(3) Abilene Chronicle (3rd November, 1870)

Last week we chronicled a terrible affair, which occurred on Chapman Creek, resulting in the death of John Shea at the hands of Andrew McConnell. McConnell gave himself up, and upon the testimony of a man named Miles was released. Miles swearing that the act was done in self-defence. But it afterward appeared to some of the neighbors, from unmistakable circumstances, that Shea was not the aggressor, and a warrant was issued for the re-arrest of McConnell. On Wednesday of this week officers T. J. Smith, and J. H. McDonald, went out to McConnell's dugout to arrest him. Upon reaching the dugout they found McConnell and Miles. Officer Smith informed McConnell of his official character and that he had a warrant for his arrest, whereupon McConnell shot Smith through the right lung; Smith also fired, wounding McConnell; the two being close together grappled; Smith, although mortally wounded, was getting the better of McConnell, when Miles struck him on the head with a gun, felling him senseless to the ground, and seizing an ax chopped Smith's head nearly from his body.

At this stage of the tragedy officer McDonald returned to this place for assistance. A posse was raised, and repaired to the scene of the murder, but McConnell and Miles had fled, and up to this morning had not been arrested. They were both wounded, and it is reported were in Junction City last evening. It is hoped that they will be speedily arrested. We give the above named particulars as we gather them from reports current in town.

The body of Mr. Smith was brought to this place last evening, and will be buried at 10 o'clock tomorrow. The sad event has cast a gloom over our town. Our citizens had learned to respect Mr. Smith as an officer who never shrank from the performance of his duty. He was a stranger to fear, and yet in the private walks of life a most diffident man. He came to this place last spring, when lawlessness was controlling the town. He was at once employed as chief of police, and soon order and quiet took the place of the wild shouts and pistol shots of ruffians who for two years had kept orderly citizens in dread for their lives. Abilene owes a debt of gratitude to the memory of Thomas James Smith, which can never be paid. Although our people will never again permit the lawlessness which existed prior to his coming to the town, yet it will be a long time before his equal will be found in all the essentials required to make a model police officer.

Sacred be the memory of our departed friend and green be the turf that grows upon his grave. In years to come there will be those who will look back to the days when it required brave hearts and strong hands to put down barbarism in this new country and among the names of the bravest and the truest none will be more gratefully remembered than that of Thomas James Smith, the faithful officer and true friend of Abilene.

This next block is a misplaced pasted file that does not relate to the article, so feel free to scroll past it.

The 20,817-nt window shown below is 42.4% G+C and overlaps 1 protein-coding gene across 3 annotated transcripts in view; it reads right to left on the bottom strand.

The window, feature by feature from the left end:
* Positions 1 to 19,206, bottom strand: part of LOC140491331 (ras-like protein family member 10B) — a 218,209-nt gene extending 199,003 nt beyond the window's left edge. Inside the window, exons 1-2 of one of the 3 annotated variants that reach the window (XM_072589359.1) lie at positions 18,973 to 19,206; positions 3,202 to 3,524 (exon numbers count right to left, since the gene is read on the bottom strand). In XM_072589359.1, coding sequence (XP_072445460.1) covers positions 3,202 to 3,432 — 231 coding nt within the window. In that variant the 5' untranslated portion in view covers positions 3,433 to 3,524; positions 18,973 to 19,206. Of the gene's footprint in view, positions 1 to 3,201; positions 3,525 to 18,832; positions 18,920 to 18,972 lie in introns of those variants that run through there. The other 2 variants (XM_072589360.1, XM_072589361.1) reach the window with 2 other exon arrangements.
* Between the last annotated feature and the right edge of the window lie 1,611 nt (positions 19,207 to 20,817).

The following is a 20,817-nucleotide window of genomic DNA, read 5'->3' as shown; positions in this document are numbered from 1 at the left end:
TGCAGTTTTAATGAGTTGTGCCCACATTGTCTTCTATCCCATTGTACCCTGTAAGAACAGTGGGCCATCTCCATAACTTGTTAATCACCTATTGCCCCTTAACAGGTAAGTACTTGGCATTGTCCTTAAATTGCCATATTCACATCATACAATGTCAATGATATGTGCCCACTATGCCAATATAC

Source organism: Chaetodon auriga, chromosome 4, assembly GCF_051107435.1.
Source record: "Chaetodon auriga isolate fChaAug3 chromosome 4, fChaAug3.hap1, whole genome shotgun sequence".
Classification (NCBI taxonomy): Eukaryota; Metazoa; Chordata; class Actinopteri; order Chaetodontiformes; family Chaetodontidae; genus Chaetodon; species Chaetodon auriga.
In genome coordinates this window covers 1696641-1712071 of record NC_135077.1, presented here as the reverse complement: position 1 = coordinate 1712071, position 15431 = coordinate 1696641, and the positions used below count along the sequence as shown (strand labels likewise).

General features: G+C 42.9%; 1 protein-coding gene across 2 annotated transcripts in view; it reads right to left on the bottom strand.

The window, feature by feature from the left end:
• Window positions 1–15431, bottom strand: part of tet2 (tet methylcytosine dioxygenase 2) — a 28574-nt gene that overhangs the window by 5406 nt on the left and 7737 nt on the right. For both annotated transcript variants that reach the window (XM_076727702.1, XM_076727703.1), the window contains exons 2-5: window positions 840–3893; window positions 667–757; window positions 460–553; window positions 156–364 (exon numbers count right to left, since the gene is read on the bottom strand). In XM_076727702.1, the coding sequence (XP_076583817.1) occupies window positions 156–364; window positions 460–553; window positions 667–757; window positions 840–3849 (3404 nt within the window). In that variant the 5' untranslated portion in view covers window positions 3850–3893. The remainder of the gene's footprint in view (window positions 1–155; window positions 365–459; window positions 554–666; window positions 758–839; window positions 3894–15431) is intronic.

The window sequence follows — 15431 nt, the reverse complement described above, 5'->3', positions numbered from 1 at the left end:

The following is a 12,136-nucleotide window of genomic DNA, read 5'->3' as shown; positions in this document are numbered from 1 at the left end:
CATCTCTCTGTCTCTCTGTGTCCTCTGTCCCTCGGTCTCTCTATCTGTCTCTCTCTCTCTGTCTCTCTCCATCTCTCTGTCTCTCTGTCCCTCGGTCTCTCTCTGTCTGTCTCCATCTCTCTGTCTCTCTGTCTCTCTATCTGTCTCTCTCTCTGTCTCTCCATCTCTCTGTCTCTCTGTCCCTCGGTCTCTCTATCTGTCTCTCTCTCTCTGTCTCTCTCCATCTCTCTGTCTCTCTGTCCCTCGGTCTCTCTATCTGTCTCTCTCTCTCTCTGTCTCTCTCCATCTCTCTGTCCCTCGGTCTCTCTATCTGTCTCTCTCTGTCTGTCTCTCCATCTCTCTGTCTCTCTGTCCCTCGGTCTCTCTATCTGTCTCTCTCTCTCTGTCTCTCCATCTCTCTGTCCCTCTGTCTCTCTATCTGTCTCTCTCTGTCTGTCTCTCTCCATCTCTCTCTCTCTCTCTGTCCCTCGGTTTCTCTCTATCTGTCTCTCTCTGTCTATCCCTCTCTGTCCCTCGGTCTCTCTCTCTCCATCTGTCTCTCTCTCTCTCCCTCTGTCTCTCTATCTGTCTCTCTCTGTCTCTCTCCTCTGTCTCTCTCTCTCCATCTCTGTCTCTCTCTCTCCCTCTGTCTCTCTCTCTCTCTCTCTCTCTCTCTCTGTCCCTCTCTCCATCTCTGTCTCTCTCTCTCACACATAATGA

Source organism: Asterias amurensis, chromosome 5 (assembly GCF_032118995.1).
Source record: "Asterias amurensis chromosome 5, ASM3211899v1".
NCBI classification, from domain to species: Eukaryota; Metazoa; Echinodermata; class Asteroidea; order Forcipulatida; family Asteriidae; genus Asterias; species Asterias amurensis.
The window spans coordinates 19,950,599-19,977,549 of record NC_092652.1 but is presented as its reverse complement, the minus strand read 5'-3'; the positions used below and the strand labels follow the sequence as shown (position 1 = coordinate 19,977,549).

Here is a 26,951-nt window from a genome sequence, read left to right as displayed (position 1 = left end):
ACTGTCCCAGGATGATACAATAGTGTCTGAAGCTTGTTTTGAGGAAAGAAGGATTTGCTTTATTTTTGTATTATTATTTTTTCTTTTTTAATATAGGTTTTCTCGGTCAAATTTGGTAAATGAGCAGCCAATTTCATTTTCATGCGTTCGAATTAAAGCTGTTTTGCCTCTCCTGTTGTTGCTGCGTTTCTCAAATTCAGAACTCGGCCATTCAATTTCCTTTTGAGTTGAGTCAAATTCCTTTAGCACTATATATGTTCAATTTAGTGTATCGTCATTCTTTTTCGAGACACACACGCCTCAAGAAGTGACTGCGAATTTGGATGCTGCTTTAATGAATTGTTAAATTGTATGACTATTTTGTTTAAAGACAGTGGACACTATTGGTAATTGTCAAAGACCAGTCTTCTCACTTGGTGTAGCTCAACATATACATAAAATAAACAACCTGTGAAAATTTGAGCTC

(4) Abilene Chronicle (8th June, 1871)

The Chief of Police (Bill Hickok) has posted up printed notices, informing all persons that the ordinance against carrying fire arms or other weapons in Abilene, will be enforced. That's right. There's no bravery in carrying revolvers in a civilized community. Such a practice is well enough and perhaps necessary when among Indians or other barbarians, but among white people it ought to be discountenanced.

(5) Abilene Chronicle (22nd June, 1871)

A shooting affray occurred this morning on First Street, between two men. It seems that hard words passed between them, when one drew his revolver and No 2 remarked "you know you have got the advantage of me." No. 1 then put back his weapon, whereupon No. 2 drew a Derringer and fired at No 1 who also managed to draw his six-shooter. Each fired two shots; one was hit in the wrist and the other in the shoulder. The police were promptly on hand and arrested the parties in time to prevent one or both from being killed The men are, at this writing, having a hearing before Judge Barber. Each party violated the law by carrying weapons while in town. As to which one is to blame for the shooting we are not advised - but the slight value that some men place upon human life is a sad commentary upon the custom of carrying firearms among people who claim to be civilized. And the cowardly custom of shooting at a man when he is not prepared to defend himself is far from being in accordance with the "code of honor" observed by all men who lay claim

to bravery or chivalry. To stand up and shoot at a man who has an equal chance with you, indicates that you are not a coward, but to fire at a man when you know that he is defenceless and can't return the compliment, is next to the lowest species of cowardice known among men.